Uniswap’s governance process is useful inspiration for your DAO

Let’s break down Uniswap’s governance process.

Uniswap is the largest DAO in the world with a market cap of $6.5 billion and ~300k registered wallets. Here are the key takeaways from their governance process. This is useful for anyone who starts or plans to start a DAO.

$UNI tokens need delegation

To vote, $UNI token holders need to go through a process called delegation.

Token holders must decide whether they prefer to vote themselves (self-delegation), or delegate their vote to someone else. Uniswap voters can submit pitches to convince other voters to delegate to them. The delegation process is simple and straightforward. Once delegated, token holders can vote on active proposals.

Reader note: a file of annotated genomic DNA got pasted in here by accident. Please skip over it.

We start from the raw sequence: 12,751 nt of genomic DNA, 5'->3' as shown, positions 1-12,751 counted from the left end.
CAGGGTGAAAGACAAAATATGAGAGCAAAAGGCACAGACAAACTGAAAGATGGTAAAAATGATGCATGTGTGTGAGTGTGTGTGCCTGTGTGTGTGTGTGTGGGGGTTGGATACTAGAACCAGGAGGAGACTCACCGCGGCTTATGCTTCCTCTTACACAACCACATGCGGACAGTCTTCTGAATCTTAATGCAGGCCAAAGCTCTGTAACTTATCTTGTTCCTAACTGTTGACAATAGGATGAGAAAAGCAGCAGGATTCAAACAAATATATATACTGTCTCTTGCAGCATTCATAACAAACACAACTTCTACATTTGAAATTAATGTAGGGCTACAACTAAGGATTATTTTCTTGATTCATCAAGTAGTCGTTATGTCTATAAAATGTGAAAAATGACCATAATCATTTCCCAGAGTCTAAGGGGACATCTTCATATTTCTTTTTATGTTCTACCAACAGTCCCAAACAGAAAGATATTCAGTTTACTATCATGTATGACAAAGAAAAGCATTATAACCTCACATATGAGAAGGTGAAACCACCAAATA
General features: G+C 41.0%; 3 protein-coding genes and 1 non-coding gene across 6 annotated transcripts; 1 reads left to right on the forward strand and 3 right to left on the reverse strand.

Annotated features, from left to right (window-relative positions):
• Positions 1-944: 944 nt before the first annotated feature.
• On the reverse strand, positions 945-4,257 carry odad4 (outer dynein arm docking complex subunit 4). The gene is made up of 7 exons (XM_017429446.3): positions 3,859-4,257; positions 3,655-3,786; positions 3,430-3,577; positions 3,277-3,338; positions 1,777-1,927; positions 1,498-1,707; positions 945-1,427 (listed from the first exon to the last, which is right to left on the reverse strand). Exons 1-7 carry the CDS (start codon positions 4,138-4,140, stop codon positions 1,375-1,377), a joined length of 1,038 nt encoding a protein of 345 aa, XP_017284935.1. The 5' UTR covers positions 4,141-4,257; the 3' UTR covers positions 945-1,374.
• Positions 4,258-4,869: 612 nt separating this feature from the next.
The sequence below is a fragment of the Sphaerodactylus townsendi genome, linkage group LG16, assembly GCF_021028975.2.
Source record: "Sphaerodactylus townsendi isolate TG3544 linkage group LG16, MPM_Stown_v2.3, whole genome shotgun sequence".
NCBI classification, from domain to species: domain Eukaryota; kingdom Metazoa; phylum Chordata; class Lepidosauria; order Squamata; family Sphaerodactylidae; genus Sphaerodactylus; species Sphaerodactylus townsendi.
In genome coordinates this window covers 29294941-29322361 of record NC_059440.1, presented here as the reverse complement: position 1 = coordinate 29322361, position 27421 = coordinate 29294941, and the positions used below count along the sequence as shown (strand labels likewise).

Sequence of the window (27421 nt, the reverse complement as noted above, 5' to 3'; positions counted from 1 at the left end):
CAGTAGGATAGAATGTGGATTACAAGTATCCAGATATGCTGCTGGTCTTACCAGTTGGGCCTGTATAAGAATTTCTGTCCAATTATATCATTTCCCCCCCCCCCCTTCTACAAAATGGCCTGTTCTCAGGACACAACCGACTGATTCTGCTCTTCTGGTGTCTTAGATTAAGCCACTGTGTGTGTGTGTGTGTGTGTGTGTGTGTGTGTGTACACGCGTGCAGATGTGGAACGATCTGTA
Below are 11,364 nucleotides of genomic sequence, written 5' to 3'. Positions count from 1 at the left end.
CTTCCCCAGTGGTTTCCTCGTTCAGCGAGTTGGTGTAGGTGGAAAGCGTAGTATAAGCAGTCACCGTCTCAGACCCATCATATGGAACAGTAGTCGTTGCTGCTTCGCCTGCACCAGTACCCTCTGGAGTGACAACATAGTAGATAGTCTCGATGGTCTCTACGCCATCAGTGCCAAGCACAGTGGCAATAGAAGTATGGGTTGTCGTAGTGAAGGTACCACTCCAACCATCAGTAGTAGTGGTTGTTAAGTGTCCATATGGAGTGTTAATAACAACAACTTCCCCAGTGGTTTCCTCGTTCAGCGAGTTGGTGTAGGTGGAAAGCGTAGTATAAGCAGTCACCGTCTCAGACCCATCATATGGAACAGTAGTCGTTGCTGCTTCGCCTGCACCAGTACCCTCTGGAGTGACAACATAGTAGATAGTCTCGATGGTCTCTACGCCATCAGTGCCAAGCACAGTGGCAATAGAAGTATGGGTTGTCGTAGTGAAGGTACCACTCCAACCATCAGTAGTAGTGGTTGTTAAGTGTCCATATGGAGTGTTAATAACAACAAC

This approach affords flexibility to token holders - retain the vote, or delegate to someone who is better informed.

Submitting a proposal takes a few steps

Uniswap uses Snapshot to manage proposals. There are 3 steps:

  • Temperature check: helps assess interest in the proposal and requires a minimum of 25K UNI holders to participate. Proposals can also be tweaked based on comments.
  • Consensus check: helps assess further interest and requires 50K UNI holders to participate.
  • On-chain vote: proposal needs to have at least 2.5 million UNI delegated for an on-chain vote. Uniswap allows smaller voters to congregate using a platform called fish.vote.

Whilst there are a few hoops to go through, it feels required given the size and scale of the DAO. Too many proposals would dilute the governance process.

Neat process

Uniswap’s governance process is neat and can serve as useful inspiration for other DAOs.